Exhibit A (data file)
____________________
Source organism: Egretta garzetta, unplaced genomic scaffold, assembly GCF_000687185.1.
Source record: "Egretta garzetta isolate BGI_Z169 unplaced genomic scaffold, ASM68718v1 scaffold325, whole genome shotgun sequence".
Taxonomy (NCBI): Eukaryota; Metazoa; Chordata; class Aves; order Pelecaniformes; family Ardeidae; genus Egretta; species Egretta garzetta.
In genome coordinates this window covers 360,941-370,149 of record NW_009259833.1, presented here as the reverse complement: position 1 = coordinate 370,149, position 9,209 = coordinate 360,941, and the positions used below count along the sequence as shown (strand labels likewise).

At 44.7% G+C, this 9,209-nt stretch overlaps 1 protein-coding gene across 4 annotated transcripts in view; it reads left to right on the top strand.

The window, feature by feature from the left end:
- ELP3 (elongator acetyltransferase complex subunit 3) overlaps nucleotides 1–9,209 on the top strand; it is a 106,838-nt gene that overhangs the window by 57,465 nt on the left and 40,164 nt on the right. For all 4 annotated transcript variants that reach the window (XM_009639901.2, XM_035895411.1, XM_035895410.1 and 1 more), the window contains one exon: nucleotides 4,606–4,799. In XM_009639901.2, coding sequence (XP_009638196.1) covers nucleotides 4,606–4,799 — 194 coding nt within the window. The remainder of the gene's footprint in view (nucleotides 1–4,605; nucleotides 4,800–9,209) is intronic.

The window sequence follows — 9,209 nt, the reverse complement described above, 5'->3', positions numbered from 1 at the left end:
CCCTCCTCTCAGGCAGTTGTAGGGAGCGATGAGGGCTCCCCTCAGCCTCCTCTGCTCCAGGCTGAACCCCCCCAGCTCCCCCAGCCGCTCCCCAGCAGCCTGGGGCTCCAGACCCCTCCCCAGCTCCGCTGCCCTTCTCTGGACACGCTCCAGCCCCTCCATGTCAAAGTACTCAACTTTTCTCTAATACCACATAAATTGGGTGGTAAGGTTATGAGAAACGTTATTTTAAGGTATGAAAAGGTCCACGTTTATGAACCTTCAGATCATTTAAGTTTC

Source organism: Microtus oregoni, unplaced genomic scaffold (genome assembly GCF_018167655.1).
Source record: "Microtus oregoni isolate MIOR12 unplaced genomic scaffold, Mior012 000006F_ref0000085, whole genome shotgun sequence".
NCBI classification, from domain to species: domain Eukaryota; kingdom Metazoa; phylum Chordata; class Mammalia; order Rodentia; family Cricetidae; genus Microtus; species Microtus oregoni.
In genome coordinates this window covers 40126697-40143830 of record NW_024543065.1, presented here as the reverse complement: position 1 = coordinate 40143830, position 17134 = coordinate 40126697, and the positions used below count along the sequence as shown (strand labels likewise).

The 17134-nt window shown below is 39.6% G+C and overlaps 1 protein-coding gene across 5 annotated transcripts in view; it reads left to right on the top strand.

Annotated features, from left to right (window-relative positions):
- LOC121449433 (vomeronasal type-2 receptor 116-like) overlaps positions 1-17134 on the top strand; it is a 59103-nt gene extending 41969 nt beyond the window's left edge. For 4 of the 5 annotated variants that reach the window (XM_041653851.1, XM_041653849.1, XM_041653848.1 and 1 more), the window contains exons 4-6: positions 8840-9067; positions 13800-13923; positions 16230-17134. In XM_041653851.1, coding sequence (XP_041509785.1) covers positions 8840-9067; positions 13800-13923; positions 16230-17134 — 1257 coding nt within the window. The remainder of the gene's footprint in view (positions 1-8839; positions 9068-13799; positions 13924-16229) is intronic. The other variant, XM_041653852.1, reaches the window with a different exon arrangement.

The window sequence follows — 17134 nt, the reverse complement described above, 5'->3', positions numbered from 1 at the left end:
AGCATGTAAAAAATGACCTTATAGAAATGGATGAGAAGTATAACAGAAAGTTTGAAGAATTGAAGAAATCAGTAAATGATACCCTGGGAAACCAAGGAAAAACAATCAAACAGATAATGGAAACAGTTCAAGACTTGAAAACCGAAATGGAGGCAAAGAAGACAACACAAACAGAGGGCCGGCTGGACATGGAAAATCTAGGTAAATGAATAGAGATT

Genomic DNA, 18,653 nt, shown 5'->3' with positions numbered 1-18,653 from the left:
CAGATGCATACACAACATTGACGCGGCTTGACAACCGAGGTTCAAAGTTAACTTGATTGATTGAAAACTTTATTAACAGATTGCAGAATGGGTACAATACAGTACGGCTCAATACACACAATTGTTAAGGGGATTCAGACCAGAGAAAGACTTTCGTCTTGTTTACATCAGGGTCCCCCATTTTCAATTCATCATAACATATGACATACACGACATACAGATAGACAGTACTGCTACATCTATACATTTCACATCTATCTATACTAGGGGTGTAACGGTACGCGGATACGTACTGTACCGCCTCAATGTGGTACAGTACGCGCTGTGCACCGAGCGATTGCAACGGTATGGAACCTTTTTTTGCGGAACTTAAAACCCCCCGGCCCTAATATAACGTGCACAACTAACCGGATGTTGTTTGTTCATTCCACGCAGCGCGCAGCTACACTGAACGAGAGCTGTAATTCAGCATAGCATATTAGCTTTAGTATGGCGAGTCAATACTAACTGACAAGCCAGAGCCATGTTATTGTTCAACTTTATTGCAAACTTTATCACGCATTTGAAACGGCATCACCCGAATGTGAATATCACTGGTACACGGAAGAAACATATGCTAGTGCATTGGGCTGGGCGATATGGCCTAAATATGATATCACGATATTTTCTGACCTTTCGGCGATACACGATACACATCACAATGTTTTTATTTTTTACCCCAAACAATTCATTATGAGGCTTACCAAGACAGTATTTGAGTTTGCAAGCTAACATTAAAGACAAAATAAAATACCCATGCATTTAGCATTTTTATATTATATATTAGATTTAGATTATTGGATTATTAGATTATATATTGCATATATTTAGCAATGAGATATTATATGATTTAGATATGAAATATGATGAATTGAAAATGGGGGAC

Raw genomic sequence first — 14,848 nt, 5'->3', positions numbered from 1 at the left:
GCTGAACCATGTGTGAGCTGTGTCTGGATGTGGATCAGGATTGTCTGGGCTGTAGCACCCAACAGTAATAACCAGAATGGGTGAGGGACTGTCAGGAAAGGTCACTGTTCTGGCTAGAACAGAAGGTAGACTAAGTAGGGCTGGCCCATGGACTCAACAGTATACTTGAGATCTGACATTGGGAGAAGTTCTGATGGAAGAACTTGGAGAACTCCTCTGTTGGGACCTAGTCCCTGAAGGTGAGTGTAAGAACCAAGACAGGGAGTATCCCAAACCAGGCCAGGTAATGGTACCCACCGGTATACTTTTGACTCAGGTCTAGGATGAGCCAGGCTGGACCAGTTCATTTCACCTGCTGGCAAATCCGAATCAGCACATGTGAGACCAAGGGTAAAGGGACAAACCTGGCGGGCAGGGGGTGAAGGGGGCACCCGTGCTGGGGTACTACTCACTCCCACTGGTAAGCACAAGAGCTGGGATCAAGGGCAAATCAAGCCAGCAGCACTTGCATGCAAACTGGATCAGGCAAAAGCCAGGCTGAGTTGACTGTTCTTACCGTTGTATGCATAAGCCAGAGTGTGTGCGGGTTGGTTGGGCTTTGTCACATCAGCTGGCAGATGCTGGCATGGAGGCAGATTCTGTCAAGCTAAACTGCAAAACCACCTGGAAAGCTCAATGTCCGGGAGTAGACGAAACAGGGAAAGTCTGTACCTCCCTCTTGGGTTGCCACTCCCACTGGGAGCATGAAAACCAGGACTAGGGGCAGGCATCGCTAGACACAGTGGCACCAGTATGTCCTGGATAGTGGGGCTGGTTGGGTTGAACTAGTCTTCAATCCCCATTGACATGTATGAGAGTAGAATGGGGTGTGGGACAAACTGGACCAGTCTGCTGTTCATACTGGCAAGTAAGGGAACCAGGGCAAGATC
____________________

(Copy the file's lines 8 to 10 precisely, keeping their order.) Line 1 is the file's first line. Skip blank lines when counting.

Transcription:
The window sequence follows — 9,209 nt, the reverse complement described above, 5'->3', positions numbered from 1 at the left end:
CCCTCCTCTCAGGCAGTTGTAGGGAGCGATGAGGGCTCCCCTCAGCCTCCTCTGCTCCAGGCTGAACCCCCCCAGCTCCCCCAGCCGCTCCCCAGCAGCCTGGGGCTCCAGACCCCTCCCCAGCTCCGCTGCCCTTCTCTGGACACGCTCCAGCCCCTCCATGTCAAAGTACTCAACTTTTCTCTAATACCACATAAATTGGGTGGTAAGGTTATGAGAAACGTTATTTTAAGGTATGAAAAGGTCCACGTTTATGAACCTTCAGATCATTTAAGTTTC

Source organism: Microtus oregoni, unplaced genomic scaffold (genome assembly GCF_018167655.1).